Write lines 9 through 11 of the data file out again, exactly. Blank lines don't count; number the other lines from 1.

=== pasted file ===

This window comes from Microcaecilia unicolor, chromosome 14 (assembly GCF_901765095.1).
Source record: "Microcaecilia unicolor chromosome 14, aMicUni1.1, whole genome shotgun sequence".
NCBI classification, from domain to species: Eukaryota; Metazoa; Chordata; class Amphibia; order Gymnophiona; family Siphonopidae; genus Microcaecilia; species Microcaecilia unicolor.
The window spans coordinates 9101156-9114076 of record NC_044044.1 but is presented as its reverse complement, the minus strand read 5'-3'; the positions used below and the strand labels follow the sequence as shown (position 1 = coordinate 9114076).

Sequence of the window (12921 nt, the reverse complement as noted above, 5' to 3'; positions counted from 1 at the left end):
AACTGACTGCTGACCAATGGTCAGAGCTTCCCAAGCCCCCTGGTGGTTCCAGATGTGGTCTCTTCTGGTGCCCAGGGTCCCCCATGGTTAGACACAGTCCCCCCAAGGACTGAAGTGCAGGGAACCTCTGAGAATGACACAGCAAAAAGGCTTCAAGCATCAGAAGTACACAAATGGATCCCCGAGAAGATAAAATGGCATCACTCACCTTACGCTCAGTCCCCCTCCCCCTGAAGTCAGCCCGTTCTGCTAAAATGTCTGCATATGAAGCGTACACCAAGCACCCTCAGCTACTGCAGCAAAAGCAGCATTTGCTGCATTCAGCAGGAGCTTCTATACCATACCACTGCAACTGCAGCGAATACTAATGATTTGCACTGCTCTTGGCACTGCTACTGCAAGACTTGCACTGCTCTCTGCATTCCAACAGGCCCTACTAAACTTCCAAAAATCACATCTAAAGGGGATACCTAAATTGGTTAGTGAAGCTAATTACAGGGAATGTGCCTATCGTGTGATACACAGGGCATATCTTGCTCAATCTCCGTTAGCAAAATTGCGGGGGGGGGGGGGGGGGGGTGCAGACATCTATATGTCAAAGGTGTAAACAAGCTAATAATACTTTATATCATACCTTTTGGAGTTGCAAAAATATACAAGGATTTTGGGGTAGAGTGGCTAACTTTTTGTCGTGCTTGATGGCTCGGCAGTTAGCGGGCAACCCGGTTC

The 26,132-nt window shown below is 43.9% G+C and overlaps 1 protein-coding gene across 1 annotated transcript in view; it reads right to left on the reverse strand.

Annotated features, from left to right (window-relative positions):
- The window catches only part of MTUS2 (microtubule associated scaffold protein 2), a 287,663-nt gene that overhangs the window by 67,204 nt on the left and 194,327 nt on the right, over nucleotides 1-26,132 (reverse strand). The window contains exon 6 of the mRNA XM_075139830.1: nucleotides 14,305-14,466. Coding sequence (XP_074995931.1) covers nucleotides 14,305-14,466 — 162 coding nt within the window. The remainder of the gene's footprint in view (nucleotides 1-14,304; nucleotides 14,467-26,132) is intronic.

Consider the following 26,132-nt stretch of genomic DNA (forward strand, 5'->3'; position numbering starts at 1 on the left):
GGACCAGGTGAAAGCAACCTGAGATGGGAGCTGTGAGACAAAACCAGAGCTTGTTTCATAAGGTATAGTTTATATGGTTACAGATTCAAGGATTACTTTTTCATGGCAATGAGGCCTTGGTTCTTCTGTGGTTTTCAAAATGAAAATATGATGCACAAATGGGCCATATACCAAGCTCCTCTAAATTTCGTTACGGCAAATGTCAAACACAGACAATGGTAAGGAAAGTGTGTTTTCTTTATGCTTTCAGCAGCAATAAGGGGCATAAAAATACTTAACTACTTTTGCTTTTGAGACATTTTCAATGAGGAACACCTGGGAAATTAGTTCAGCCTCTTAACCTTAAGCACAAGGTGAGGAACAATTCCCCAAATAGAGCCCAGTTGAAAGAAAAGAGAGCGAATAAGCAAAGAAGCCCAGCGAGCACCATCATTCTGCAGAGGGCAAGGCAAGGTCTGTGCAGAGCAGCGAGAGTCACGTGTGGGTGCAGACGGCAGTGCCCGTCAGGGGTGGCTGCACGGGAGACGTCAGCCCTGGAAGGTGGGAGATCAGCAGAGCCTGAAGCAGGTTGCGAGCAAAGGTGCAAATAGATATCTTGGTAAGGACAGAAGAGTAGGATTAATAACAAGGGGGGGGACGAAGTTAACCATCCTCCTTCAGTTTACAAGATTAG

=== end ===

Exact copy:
- The window catches only part of MTUS2 (microtubule associated scaffold protein 2), a 287,663-nt gene that overhangs the window by 67,204 nt on the left and 194,327 nt on the right, over nucleotides 1-26,132 (reverse strand). The window contains exon 6 of the mRNA XM_075139830.1: nucleotides 14,305-14,466. Coding sequence (XP_074995931.1) covers nucleotides 14,305-14,466 — 162 coding nt within the window. The remainder of the gene's footprint in view (nucleotides 1-14,304; nucleotides 14,467-26,132) is intronic.

Consider the following 26,132-nt stretch of genomic DNA (forward strand, 5'->3'; position numbering starts at 1 on the left):
GGACCAGGTGAAAGCAACCTGAGATGGGAGCTGTGAGACAAAACCAGAGCTTGTTTCATAAGGTATAGTTTATATGGTTACAGATTCAAGGATTACTTTTTCATGGCAATGAGGCCTTGGTTCTTCTGTGGTTTTCAAAATGAAAATATGATGCACAAATGGGCCATATACCAAGCTCCTCTAAATTTCGTTACGGCAAATGTCAAACACAGACAATGGTAAGGAAAGTGTGTTTTCTTTATGCTTTCAGCAGCAATAAGGGGCATAAAAATACTTAACTACTTTTGCTTTTGAGACATTTTCAATGAGGAACACCTGGGAAATTAGTTCAGCCTCTTAACCTTAAGCACAAGGTGAGGAACAATTCCCCAAATAGAGCCCAGTTGAAAGAAAAGAGAGCGAATAAGCAAAGAAGCCCAGCGAGCACCATCATTCTGCAGAGGGCAAGGCAAGGTCTGTGCAGAGCAGCGAGAGTCACGTGTGGGTGCAGACGGCAGTGCCCGTCAGGGGTGGCTGCACGGGAGACGTCAGCCCTGGAAGGTGGGAGATCAGCAGAGCCTGAAGCAGGTTGCGAGCAAAGGTGCAAATAGATATCTTGGTAAGGACAGAAGAGTAGGATTAATAACAAGGGGGGGGACGAAGTTAACCATCCTCCTTCAGTTTACAAGATTAG